For Wade, he has to ask what he wants out of his final few years in the league. Chicago is not a contender and will not be for a few years at least. Does Wade want to stay in his hometown and be part of what is being built around Butler? Or, does he want to take less money to chase another ring with a contender? At this point in his career, what matters most to him.
My guess is Wade is back with the Bulls next season, whether he opts in or signs a new deal. And the Bulls will make more stop-gap moves. That’s what history suggests.
MEMPHIS, Tenn. (AP) — The Memphis Grizzlies will own and run the NBA Development League’s newest team starting with the 2017-18 season.
The Grizzlies and the NBA Development League announced the expansion team Tuesday.
The newest D-League team will play in Southaven, Mississippi, which is just 20 miles south of Memphis. The arena already hosts the Mississippi Riverkings in the Southern Professional Hockey League.
The move makes the Grizzlies the 19th NBA team owning and running a D-League affiliate, which expands the league to 23 teams for the upcoming season.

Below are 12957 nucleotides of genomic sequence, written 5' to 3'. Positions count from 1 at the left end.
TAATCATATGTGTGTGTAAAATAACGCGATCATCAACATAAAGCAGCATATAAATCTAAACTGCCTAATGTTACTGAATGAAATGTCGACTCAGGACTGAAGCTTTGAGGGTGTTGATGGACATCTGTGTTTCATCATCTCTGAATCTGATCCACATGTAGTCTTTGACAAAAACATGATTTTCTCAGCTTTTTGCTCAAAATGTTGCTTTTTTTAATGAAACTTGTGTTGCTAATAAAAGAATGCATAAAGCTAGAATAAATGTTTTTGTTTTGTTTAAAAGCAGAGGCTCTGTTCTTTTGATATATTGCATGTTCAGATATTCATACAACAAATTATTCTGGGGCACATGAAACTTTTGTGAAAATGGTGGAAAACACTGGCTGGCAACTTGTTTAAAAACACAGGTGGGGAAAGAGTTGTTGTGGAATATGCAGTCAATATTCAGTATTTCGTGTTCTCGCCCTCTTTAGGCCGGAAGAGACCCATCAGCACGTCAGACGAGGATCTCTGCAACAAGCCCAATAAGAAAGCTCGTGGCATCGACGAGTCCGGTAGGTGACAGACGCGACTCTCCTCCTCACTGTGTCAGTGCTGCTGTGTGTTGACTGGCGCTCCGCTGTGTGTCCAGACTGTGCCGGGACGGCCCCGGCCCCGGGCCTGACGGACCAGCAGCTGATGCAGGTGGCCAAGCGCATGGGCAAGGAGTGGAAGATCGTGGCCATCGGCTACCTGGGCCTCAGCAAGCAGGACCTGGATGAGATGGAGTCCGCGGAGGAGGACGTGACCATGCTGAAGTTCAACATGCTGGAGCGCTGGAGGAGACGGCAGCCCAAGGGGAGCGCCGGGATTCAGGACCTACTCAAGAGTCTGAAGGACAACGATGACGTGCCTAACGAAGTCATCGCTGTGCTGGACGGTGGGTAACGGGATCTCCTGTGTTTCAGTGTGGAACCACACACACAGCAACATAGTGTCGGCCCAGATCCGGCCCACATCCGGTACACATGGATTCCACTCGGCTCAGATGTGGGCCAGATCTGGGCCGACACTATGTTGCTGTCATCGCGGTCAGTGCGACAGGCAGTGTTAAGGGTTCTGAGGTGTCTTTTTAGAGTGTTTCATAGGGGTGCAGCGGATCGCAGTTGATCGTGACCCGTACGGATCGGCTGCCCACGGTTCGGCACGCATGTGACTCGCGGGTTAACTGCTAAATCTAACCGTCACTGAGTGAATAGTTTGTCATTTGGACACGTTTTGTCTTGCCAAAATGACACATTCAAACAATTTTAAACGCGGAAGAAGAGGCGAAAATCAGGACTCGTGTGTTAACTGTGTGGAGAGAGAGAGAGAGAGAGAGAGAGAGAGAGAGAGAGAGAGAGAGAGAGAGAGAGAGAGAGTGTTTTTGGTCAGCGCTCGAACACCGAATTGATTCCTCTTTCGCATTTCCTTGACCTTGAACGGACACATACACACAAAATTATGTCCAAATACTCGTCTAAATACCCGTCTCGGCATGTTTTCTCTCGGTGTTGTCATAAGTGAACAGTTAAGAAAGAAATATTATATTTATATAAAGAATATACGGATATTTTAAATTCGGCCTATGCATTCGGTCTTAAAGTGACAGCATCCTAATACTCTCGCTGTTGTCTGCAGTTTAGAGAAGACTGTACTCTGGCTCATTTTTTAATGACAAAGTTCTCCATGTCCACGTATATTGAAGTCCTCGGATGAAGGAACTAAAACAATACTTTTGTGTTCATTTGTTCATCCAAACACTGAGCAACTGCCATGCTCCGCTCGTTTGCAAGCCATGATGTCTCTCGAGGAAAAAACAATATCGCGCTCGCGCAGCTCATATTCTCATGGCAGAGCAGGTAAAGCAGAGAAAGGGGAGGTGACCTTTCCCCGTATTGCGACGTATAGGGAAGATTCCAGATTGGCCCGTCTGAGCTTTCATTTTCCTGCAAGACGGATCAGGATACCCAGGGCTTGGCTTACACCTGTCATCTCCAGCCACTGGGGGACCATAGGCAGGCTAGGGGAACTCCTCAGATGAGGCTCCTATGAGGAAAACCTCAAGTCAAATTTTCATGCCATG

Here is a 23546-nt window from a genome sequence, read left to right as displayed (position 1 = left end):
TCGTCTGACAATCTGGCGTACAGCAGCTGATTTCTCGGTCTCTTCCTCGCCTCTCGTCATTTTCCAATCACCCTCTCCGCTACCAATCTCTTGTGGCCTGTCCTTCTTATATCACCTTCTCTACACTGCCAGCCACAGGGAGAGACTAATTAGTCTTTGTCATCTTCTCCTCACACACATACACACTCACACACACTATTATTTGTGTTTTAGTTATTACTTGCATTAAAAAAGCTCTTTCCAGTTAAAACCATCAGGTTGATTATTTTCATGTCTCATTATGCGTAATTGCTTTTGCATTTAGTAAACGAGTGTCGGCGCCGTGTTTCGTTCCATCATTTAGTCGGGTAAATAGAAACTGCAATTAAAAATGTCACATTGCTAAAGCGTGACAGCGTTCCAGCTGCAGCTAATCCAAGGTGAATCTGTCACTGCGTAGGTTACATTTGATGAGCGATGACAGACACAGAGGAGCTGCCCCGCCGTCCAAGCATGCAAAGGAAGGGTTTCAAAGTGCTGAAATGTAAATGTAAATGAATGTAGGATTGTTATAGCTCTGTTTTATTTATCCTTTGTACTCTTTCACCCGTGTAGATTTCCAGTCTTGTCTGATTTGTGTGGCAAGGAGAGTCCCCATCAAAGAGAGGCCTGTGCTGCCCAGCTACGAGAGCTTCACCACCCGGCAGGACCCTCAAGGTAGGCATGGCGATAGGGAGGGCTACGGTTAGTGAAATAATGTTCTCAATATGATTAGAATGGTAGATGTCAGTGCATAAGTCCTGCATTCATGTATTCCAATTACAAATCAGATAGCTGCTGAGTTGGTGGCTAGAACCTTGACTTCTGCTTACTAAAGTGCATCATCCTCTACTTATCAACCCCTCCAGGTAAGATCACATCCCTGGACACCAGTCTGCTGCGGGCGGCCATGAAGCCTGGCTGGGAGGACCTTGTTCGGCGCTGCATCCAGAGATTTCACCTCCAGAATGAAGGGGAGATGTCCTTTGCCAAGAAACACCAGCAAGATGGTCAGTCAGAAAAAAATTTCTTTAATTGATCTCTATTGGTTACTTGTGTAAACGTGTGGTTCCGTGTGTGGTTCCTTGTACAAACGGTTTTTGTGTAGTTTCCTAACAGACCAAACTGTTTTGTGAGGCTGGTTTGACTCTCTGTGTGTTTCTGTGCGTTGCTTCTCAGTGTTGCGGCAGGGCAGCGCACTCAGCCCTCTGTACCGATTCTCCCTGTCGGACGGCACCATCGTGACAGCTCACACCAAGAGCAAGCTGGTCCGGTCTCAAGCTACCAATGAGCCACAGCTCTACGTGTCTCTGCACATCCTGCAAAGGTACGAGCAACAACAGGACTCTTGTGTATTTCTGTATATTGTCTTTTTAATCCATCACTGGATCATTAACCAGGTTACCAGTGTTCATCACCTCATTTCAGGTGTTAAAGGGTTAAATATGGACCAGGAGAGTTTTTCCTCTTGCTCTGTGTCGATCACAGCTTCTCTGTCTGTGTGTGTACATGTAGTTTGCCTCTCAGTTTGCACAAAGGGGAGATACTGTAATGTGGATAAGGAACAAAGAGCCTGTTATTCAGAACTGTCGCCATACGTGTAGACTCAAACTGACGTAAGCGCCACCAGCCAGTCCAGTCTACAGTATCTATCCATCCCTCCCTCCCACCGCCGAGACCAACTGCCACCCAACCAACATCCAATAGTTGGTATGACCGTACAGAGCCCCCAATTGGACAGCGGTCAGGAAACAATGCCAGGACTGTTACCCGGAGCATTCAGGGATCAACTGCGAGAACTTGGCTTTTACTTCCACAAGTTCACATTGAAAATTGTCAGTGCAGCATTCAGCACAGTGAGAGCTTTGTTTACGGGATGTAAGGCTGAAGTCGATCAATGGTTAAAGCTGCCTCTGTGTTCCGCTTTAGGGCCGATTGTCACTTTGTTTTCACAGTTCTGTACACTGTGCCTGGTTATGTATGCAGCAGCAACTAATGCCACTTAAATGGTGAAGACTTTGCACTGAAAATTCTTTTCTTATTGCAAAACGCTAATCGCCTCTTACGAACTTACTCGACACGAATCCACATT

The Grizzlies have been affiliated with the Iowa Energy, whom were just bought by the Timberwolves. Memphis eneral manager Chris Wallace says the D-League team will practice at the Grizzlies’ facilities at FedExForum and allow Memphis to best develop young players.
Kyle Lowry is a gold medalist from Rio and a Toronto All-Star (and should be again this season), but at heart he is a Philly guy. He was born and raised in Philadelphia, and went to college right there at Villanova. He still has a home in the area.
A home that was burglarized recently, according to a report at CBS Philadelphia, who talked to local police.
A multi-million dollar jewelry burglary ring is cracked in the Delaware Valley as investigators are trying to recover all the jewels stolen from victims, including an NBA star player….
The Main Line home of Toronto Raptors’ Kyle Lowry was hit, police sources said.
Responding to an email from CBS3, a spokesman for the Raptors said Lowry, a former Villanova basketball standout, politely declined comment for this story.
Lowry was far from alone in being targeted, and a couple of people who fell victim to the ring lost more than $500,000, according to the report.
The crew had ties to a shop on “Jewelers’ Row” in the city, which served as a front for the ring tried to move millions of dollars in stolen jewelry, according to the report. Wasim Shazad, the owner of the shop, was arrested but is now out on bail as he moves through the legal process.